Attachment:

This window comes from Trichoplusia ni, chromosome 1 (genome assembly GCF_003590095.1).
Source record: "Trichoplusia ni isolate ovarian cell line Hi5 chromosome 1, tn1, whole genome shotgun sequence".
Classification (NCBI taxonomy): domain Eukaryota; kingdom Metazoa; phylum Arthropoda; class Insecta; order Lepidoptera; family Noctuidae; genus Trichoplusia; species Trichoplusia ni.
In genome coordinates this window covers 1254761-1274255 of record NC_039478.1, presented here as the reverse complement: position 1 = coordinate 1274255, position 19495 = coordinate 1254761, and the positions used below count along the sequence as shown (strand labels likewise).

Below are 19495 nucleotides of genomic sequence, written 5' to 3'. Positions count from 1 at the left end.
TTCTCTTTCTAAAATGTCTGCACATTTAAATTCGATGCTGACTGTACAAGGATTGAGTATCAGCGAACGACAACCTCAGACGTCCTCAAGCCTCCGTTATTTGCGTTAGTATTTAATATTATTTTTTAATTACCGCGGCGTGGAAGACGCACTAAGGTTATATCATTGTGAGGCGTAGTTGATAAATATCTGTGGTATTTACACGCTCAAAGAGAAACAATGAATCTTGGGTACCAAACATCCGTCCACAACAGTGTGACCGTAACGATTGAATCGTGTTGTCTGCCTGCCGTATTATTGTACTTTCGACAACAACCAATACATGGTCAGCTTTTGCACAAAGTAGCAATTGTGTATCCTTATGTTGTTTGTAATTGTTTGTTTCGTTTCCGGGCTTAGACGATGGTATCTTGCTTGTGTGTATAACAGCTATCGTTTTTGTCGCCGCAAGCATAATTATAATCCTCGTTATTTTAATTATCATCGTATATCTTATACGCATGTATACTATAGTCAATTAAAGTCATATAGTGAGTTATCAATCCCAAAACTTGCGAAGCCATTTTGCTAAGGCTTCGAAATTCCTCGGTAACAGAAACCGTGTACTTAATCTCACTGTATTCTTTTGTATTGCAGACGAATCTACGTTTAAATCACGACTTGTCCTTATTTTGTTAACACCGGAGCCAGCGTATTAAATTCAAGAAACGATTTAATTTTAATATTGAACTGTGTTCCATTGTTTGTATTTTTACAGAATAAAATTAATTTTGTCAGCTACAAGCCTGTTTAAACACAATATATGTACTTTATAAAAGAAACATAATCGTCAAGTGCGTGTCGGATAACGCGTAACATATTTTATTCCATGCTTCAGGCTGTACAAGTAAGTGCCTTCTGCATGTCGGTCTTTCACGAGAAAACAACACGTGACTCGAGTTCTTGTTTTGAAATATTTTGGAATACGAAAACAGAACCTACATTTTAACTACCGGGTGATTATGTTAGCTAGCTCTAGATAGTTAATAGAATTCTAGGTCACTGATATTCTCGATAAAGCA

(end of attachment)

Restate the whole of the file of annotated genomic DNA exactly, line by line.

This window comes from Trichoplusia ni, chromosome 1 (genome assembly GCF_003590095.1).
Source record: "Trichoplusia ni isolate ovarian cell line Hi5 chromosome 1, tn1, whole genome shotgun sequence".
Classification (NCBI taxonomy): domain Eukaryota; kingdom Metazoa; phylum Arthropoda; class Insecta; order Lepidoptera; family Noctuidae; genus Trichoplusia; species Trichoplusia ni.
In genome coordinates this window covers 1254761-1274255 of record NC_039478.1, presented here as the reverse complement: position 1 = coordinate 1274255, position 19495 = coordinate 1254761, and the positions used below count along the sequence as shown (strand labels likewise).

Below are 19495 nucleotides of genomic sequence, written 5' to 3'. Positions count from 1 at the left end.
TTCTCTTTCTAAAATGTCTGCACATTTAAATTCGATGCTGACTGTACAAGGATTGAGTATCAGCGAACGACAACCTCAGACGTCCTCAAGCCTCCGTTATTTGCGTTAGTATTTAATATTATTTTTTAATTACCGCGGCGTGGAAGACGCACTAAGGTTATATCATTGTGAGGCGTAGTTGATAAATATCTGTGGTATTTACACGCTCAAAGAGAAACAATGAATCTTGGGTACCAAACATCCGTCCACAACAGTGTGACCGTAACGATTGAATCGTGTTGTCTGCCTGCCGTATTATTGTACTTTCGACAACAACCAATACATGGTCAGCTTTTGCACAAAGTAGCAATTGTGTATCCTTATGTTGTTTGTAATTGTTTGTTTCGTTTCCGGGCTTAGACGATGGTATCTTGCTTGTGTGTATAACAGCTATCGTTTTTGTCGCCGCAAGCATAATTATAATCCTCGTTATTTTAATTATCATCGTATATCTTATACGCATGTATACTATAGTCAATTAAAGTCATATAGTGAGTTATCAATCCCAAAACTTGCGAAGCCATTTTGCTAAGGCTTCGAAATTCCTCGGTAACAGAAACCGTGTACTTAATCTCACTGTATTCTTTTGTATTGCAGACGAATCTACGTTTAAATCACGACTTGTCCTTATTTTGTTAACACCGGAGCCAGCGTATTAAATTCAAGAAACGATTTAATTTTAATATTGAACTGTGTTCCATTGTTTGTATTTTTACAGAATAAAATTAATTTTGTCAGCTACAAGCCTGTTTAAACACAATATATGTACTTTATAAAAGAAACATAATCGTCAAGTGCGTGTCGGATAACGCGTAACATATTTTATTCCATGCTTCAGGCTGTACAAGTAAGTGCCTTCTGCATGTCGGTCTTTCACGAGAAAACAACACGTGACTCGAGTTCTTGTTTTGAAATATTTTGGAATACGAAAACAGAACCTACATTTTAACTACCGGGTGATTATGTTAGCTAGCTCTAGATAGTTAATAGAATTCTAGGTCACTGATATTCTCGATAAAGCA